James Figueras (Claes Bang) stands at the front of a lecture hall. Projected onto a screen behind him is a dusky orange abstract painting. Before he explains its provenance to the audience, he tells them it’s uninspiring. Then, in an about-face, his voice filling with emotion, he explains that the painter survived the Holocaust but his sister did not. Figueras directs everyone’s attention to a single gray brushstroke. He tells the enraptured listeners that it symbolizes the dead sister’s soul. Given this information, he asks, doesn’t that change their initial, indifferent response (the response, incidentally, that he instructed them to have)? It turns out to be rather inspiring after all. “I have shaped your experience of the painting,” he says. “That’s the power of the critic.”
This early scene in The Burnt Orange Heresy suggests that the director, Giuseppe Capotondi, is about to seduce our intellects with Claes Bang’s amoral charms. But that intellectual seduction is short-lived. Capotondi gets our attention right away by relying on the impression that Bang made on audiences who saw him in Ruben Östlund’s 2017 film The Square. In that art adjacent movie, Bang played Christian, a troubled museum curator. Figueras, on the other hand, is a more dissolute and rootless version of that character. Burnt Orange’s initial premise turns out to be a feint, just like Figueras’s lecture.
He invented the tale of an artistic brother who lost his beloved sister. In fact, Figueras himself painted the picture. He did so in order to demonstrate his power to inflate and then deflate meaning with a group of people who’ve paid money to hear him speak. It’s the only scene in the movie that engages Bang’s imagination as an actor. After he leaves the lecture hall, his eyes glaze over, his energy flags and his body movements slacken.
A film critic must have panned one of Capotondi’s earlier movies because Burnt Orange is conceived as the portrait of a critic as an unscrupulous liar. But in the director’s attempt to avenge the pure soul of the artist (or filmmaker), the protagonist here is vague and not fleshed out. The abstract orange painting that Figueras displays is a self-portrait of his own made-up nonsense. He drifts from place to place spreading his gospel of lies to geriatric American tourists who can’t see through his elegant facade.
After his lecture, a lanky American blond named Berenice (Elizabeth Debicki) approaches him. Like a character out of a Henry James novel, she can’t see through him either. Berenice is an innocent abroad who’s about to be corrupted by a vampiric European (Bang is the latest actor to play Dracula on a new Netflix series about the Transylvanian Count). Debicki, who was funny and spontaneous in Widows (2018), struggles here with the artificial dialogue. When she and Figueras are lying in their post-coital bed together, they talk the way that real people never do. They “understand” each other without having to reveal any actual facts. When she looks at Figueras, Debicki does communicate Berenice’s undoing with her eyes. She mistakenly believes that she’s an exception to his profound sense of apathy.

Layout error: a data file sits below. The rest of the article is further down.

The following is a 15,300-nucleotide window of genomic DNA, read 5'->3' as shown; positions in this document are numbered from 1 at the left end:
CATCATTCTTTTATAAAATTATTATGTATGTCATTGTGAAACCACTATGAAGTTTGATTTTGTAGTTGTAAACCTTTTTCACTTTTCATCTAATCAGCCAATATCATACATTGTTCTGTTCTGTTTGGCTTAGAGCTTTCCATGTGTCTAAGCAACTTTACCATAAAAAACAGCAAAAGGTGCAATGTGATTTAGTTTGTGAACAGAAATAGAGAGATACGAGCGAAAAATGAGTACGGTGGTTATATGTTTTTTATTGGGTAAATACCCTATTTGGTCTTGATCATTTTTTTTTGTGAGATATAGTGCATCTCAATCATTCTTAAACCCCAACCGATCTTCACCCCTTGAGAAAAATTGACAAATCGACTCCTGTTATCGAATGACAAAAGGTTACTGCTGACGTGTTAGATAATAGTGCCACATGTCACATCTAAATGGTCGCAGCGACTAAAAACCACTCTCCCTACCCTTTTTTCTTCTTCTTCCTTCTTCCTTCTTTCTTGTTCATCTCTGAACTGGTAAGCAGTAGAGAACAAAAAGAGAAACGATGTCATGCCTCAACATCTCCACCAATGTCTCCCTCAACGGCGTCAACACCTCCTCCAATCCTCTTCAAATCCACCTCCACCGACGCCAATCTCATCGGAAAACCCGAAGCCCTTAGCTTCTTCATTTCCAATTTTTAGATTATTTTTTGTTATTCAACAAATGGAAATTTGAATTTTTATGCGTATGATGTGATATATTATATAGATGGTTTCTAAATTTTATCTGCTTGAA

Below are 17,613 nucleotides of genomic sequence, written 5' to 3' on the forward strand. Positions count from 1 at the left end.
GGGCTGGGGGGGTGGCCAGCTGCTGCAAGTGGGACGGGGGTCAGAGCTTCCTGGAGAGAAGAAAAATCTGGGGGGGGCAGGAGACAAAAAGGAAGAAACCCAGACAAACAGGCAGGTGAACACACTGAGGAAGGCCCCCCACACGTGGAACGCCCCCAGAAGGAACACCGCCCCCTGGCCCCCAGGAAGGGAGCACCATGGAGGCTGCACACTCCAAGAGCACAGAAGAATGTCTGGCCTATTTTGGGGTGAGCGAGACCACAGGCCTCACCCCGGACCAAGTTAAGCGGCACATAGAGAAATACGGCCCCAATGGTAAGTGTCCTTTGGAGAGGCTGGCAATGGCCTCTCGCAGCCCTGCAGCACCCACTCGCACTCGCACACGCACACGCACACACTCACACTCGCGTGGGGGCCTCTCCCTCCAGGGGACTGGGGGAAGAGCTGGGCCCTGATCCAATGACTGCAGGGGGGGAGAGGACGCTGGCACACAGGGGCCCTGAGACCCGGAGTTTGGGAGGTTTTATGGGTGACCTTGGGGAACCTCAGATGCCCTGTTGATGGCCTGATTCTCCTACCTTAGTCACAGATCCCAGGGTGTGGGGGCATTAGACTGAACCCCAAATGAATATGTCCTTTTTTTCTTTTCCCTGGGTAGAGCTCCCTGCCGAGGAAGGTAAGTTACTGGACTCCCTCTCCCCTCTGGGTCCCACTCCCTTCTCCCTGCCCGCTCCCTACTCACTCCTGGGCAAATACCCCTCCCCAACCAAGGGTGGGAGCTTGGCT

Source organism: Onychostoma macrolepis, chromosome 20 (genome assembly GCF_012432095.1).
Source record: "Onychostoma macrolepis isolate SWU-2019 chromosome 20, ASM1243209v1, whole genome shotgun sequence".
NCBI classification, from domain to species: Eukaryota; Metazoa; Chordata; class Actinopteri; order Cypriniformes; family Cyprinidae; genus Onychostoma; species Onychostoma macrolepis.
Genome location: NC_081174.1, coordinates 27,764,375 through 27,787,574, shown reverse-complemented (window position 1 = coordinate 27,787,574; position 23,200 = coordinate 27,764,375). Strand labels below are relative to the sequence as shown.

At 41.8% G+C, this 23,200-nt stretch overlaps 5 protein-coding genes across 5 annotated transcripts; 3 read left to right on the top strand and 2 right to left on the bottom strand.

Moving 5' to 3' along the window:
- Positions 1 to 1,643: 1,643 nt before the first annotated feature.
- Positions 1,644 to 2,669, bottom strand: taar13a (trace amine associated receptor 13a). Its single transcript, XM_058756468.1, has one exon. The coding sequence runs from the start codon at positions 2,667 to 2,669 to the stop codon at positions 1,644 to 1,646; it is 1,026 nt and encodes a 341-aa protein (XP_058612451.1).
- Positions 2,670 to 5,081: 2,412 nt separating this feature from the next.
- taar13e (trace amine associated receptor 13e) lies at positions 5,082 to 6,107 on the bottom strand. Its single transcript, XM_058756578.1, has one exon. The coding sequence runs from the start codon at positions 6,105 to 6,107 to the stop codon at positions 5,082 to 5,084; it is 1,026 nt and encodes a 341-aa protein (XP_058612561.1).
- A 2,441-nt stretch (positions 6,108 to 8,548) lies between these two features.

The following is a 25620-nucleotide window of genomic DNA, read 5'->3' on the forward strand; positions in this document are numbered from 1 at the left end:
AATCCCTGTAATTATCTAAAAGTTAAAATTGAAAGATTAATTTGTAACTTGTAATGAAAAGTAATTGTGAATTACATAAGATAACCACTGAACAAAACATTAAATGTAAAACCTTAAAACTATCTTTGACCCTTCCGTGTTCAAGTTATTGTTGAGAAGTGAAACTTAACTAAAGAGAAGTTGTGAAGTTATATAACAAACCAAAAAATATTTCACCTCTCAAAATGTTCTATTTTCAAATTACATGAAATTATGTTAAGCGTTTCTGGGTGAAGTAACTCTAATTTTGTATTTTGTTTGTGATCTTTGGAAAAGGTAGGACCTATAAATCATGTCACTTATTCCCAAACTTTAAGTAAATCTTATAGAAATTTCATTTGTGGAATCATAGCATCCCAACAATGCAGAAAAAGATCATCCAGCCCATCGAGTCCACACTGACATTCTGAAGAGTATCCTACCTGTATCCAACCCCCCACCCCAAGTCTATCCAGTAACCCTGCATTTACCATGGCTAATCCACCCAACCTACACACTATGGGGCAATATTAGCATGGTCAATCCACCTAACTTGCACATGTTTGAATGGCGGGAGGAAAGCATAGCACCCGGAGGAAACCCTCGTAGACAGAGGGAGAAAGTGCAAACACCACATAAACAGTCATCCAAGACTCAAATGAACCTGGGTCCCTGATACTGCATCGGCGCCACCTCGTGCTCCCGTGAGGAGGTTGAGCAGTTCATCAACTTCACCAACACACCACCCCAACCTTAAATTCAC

When Mick Jagger (barely in character as a happy-go-lucky hedonist) summons Figueras to his fabulous estate on nearby Lake Como, the director adjusts his palette. Film noir shadows creep across the frame to snuff out the sunlight. Jagger wants the art critic to interview a famous painter. Jerome Debney (Donald Sutherland) has installed himself in a small house on the estate to paint in solitude. Out of boredom, perhaps, Sutherland breaks out the Southern drawl of a mad eccentric for the role. His performance arrives on screen after having spent a considerable amount of time in some other, higher energy melodrama (Hush… Hush, Sweet Charlotte comes to mind).
Debney is considered one of the world’s most accomplished artists — but we have to take Figueras’s word for it because we never see any of his work. Most (or all) of it burned in a fire decades before. That he’s painting again, and willing to talk about it, would reestablish the fallen Figueras as a leading art critic. But there are, of course, obstacles that stand between him and the interview. Capotondi reminds us, with a heavy hand, that this art critic is a sinner. Figueras tells Berenice that when a fly appeared in a medieval portrait it symbolized the figure’s capacity for sin. Shortly thereafter while he’s lying in bed, a fly glides up inside of his nose. Figueras tries to expel it but ends up shrugging. He swallows it whole. He accepts his fate as a villainous sinner and proceeds to do a great deal of harm to everyone he knows.
The Burnt Orange Heresy opens Friday, March 13 at Landmark’s Embarcadero Center Cinema in San Francisco.